Voice is judged as normal when the quality, pitch, loudness or flexibility are adequate for communication and suit a particular person. Voice becomes a problem when quality, pitch, loudness or flexibility calls attention to itself, rather than to what the speaker is saying. It is also a problem if the speaker experiences pain or discomfort when speaking or singing.
In addition to temporary misuse of the voice, some individuals develop habitual patterns that may have started with an acute condition, but are retained after the associated condition resolves itself. Some examples are talking too loudly, using a pitch level that is too high or too low or improper breathing patterns.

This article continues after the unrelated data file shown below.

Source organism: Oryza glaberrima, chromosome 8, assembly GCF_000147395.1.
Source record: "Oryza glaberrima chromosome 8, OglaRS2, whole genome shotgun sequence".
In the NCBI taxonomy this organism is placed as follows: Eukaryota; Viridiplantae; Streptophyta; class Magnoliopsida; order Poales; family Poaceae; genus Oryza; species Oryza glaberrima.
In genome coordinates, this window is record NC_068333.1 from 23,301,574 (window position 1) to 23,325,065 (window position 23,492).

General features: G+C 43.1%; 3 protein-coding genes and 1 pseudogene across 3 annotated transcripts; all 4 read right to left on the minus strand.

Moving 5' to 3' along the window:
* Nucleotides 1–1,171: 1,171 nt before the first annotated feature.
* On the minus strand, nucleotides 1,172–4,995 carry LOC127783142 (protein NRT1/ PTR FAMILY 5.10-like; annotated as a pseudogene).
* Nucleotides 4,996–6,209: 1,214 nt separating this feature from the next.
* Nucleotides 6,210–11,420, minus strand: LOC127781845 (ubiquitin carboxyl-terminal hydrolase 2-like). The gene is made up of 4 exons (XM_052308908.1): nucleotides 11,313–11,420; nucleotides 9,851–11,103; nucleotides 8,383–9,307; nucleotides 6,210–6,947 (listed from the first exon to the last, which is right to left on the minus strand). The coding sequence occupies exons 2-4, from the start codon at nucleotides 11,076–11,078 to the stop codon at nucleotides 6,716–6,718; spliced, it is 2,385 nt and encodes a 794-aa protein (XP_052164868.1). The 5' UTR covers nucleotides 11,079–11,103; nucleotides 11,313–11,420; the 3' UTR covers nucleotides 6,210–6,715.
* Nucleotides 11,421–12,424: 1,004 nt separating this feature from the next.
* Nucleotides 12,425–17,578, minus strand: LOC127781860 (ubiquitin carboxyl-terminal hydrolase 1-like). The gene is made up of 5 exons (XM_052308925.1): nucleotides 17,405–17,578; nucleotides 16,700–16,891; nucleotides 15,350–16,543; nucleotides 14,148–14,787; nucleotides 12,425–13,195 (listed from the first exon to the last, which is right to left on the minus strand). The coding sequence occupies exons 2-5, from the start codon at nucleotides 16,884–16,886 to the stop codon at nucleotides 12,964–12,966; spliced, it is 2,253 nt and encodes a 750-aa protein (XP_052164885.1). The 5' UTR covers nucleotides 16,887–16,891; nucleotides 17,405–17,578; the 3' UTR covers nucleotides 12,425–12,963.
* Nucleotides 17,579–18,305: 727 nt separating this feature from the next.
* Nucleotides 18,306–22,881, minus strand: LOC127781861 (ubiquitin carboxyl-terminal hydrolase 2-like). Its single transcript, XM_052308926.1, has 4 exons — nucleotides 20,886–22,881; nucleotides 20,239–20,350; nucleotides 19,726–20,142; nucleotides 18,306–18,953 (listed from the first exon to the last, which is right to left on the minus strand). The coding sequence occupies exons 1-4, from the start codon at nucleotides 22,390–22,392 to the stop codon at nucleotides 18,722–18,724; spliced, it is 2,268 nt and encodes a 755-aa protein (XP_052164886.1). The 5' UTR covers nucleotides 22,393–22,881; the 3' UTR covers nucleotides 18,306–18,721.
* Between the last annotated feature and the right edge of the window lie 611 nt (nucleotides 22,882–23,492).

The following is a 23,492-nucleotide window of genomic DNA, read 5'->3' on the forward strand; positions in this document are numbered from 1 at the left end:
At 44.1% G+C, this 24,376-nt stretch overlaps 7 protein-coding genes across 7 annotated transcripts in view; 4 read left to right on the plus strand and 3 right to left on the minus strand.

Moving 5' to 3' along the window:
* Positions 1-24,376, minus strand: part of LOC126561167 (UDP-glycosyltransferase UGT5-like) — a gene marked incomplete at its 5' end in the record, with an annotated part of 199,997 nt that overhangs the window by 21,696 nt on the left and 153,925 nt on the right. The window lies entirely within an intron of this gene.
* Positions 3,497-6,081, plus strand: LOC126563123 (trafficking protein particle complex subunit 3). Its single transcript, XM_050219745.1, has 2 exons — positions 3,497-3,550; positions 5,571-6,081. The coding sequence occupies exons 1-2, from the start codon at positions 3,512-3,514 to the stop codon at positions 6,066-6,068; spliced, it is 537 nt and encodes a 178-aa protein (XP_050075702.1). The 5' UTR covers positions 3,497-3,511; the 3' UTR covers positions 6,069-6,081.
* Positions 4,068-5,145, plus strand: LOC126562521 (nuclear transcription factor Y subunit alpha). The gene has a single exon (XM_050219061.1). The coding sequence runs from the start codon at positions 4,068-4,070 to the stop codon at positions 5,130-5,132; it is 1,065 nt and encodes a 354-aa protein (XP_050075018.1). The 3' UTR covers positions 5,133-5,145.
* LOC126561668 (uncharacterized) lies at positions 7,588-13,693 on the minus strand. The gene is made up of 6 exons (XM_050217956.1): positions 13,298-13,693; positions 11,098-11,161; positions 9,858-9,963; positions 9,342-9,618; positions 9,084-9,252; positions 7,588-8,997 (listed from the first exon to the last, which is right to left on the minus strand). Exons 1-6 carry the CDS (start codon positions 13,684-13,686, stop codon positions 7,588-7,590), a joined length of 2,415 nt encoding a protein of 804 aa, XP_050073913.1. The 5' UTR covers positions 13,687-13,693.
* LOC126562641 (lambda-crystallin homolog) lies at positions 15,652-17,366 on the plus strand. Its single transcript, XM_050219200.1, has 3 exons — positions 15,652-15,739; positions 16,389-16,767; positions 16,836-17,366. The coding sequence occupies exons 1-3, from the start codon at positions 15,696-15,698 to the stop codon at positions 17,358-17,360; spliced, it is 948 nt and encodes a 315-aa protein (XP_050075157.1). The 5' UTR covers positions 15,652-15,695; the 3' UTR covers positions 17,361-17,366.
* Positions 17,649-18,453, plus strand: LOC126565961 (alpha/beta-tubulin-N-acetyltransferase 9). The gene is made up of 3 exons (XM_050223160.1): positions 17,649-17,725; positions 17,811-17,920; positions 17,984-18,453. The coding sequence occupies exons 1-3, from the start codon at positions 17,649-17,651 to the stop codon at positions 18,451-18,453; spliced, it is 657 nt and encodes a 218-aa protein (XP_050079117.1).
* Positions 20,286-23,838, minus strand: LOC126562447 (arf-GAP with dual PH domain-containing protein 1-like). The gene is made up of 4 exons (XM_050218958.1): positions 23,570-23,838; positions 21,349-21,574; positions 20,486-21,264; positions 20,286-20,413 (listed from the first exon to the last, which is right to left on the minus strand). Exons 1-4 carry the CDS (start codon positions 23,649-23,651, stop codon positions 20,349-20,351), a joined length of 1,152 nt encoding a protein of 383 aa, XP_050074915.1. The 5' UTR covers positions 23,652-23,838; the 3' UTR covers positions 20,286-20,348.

Medical diagnoses which can lead to a voice disorder include, but are not limited to the following:
Swelling of the vocal folds after voice misuse can lead to small growths such as vocal nodules, nodes, polyps, or contact ulcers. Smoking can be damaging to the voice and has been found to cause cancer of the larynx, or voice box.
A professional speech-language pathologist performs the non-medical evaluation of a voice disorder and, when indicated, executes a plan to improve voice. Following the evaluation, voice rehabilitation consists of several components:
The plan of care may include voice therapy techniques such as:
Voice therapy is effective for helping the patient with a voice problem and helping professional voice users, such as those engaged in public speaking or singing, in protecting and conserving voice for the future.
To schedule an appointment, call Central Scheduling at 561.374.5700.
For more information, call 561.292.4960.